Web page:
Christian Clients’ Preferences Regarding Prayer as a Counseling Intervention Journal Article Review
April 19, 2012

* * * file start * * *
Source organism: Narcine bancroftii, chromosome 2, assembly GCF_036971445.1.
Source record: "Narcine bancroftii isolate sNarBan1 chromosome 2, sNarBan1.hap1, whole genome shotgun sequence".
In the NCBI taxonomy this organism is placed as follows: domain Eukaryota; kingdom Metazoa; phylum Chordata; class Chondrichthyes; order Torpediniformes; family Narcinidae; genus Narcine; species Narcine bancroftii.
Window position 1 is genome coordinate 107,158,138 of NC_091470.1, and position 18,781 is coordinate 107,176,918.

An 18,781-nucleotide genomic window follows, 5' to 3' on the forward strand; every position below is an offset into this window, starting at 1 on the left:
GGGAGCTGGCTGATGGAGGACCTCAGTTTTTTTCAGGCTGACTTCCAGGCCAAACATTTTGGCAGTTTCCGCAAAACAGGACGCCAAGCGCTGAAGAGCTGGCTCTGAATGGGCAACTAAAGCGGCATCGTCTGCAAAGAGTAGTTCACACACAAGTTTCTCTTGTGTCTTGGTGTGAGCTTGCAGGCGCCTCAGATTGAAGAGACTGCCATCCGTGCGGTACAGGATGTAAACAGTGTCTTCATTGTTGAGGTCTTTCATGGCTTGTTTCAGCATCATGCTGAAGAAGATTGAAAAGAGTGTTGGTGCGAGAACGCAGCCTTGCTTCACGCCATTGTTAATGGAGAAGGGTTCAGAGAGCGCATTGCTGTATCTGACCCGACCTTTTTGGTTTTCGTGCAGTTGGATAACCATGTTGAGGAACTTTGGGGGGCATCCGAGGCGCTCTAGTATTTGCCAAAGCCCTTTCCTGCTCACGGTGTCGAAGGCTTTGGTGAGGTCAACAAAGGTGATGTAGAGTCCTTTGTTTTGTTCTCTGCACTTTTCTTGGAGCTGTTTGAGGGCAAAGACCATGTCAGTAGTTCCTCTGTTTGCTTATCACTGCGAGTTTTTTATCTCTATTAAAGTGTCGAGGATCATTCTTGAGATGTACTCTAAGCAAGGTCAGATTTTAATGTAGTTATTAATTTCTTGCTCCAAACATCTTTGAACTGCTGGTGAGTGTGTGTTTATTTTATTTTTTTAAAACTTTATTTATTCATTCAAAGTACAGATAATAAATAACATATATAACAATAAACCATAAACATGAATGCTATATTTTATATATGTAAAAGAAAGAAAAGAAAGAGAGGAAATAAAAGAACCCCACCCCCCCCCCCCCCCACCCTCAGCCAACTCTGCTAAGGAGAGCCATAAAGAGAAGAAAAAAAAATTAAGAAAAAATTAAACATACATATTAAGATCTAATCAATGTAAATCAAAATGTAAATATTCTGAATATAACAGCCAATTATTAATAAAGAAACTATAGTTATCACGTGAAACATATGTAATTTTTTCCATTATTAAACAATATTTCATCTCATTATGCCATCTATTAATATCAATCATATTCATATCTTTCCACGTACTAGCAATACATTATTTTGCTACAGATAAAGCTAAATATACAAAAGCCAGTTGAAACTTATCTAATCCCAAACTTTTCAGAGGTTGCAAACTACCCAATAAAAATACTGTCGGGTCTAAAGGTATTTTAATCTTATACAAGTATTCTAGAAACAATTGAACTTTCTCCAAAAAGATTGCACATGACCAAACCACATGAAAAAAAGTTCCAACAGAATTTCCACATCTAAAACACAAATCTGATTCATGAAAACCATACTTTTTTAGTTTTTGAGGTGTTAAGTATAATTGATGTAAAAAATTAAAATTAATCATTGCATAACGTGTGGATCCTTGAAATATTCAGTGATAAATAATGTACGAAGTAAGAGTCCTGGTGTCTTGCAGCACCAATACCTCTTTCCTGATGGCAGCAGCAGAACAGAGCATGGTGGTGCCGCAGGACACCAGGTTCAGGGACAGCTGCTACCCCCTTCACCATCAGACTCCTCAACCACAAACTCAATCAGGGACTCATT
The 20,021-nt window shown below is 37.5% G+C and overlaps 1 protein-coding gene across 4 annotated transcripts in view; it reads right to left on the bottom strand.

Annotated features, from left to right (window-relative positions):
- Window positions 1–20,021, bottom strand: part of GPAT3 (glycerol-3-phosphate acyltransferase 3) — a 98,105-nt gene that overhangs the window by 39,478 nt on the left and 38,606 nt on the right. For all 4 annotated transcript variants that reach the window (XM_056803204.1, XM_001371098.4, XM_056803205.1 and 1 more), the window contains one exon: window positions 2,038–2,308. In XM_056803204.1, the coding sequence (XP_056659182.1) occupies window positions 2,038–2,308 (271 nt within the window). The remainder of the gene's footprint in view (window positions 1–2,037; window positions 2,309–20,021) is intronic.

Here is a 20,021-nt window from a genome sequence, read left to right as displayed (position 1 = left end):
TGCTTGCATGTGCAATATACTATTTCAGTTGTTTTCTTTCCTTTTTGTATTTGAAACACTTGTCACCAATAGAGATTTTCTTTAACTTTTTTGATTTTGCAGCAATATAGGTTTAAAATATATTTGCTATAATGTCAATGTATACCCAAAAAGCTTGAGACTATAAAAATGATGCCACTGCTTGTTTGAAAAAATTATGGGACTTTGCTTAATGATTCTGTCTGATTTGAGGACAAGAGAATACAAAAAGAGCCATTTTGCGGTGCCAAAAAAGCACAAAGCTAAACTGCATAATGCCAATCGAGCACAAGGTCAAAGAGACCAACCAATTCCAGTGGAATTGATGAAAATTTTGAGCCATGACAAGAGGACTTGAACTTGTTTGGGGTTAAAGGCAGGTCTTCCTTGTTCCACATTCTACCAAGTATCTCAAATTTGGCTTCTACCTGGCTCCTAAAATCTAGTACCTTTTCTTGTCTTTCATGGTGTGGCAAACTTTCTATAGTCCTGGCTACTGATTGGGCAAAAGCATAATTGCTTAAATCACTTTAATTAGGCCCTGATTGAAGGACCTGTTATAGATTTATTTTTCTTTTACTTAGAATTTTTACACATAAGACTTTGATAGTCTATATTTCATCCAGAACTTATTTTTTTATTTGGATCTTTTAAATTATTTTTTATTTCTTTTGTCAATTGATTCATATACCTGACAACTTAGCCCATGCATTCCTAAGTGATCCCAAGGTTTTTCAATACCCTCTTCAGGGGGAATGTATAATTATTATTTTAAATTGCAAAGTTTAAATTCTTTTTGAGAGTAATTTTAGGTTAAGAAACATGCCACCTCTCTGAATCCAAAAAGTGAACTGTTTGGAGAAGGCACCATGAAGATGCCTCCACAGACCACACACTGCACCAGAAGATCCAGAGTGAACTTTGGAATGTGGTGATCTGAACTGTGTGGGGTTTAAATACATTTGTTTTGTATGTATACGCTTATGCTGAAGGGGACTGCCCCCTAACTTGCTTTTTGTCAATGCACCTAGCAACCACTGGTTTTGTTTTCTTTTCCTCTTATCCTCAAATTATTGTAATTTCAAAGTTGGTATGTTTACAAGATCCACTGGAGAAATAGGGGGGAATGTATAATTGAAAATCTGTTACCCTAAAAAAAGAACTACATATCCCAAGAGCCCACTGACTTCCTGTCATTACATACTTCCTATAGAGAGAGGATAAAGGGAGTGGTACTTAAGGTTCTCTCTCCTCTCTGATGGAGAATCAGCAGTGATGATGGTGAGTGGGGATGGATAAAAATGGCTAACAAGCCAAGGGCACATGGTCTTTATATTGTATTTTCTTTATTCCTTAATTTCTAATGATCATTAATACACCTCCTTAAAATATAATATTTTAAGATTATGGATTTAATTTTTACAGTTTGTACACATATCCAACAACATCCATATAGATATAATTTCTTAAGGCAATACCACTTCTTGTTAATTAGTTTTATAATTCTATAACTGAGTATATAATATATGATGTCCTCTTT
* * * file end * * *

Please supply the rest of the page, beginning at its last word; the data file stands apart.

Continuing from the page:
In Eriksen and Weld’s journal article, the writers contend that spirituality and prayer is being utilized more and more by mental health practitioners and counselors. The concept of prayer within the counseling session is something that was considered for a long time but the actual use of spirituality practices is more frequently being used today. This particular article is based upon the data retrieved from two tests that were done on first time counselees and their practitioners. All of the counselees were Christians and results were based on what their expectations were regarding prayer and spirituality inventions. The test also surveyed what the beliefs and practices were of the counselors. Ultimately, the test showed that most counselees preferred the introduction of prayer within the sessions. They wished audible prayer was initiated by the counselor. Additionally, the test results also showed that clients expected prayer and even prefer that counselors or practitioners pray for them outside the prayer sessions as well. Another interesting thing that the test results showed was that religious natured conservatives preferred prayer more than the liberals of a religious nature. Overall, the studies from this article resulted in a confirmation that prayer is therapeutic and healthy for the clients. According to the article, spirituality has already been linked to a sturdy well-being and even secular counselors have used prayer intervention in sessions. There are many therapists that do not believe in mixing psychology with theology, however; the results seem to point to the fact that prayer intervention and spirituality produces effectiveness in psychotherapy sessions. There has been some controversy about using prayer in counseling such as improper use of prayer in counseling. In some cases,...
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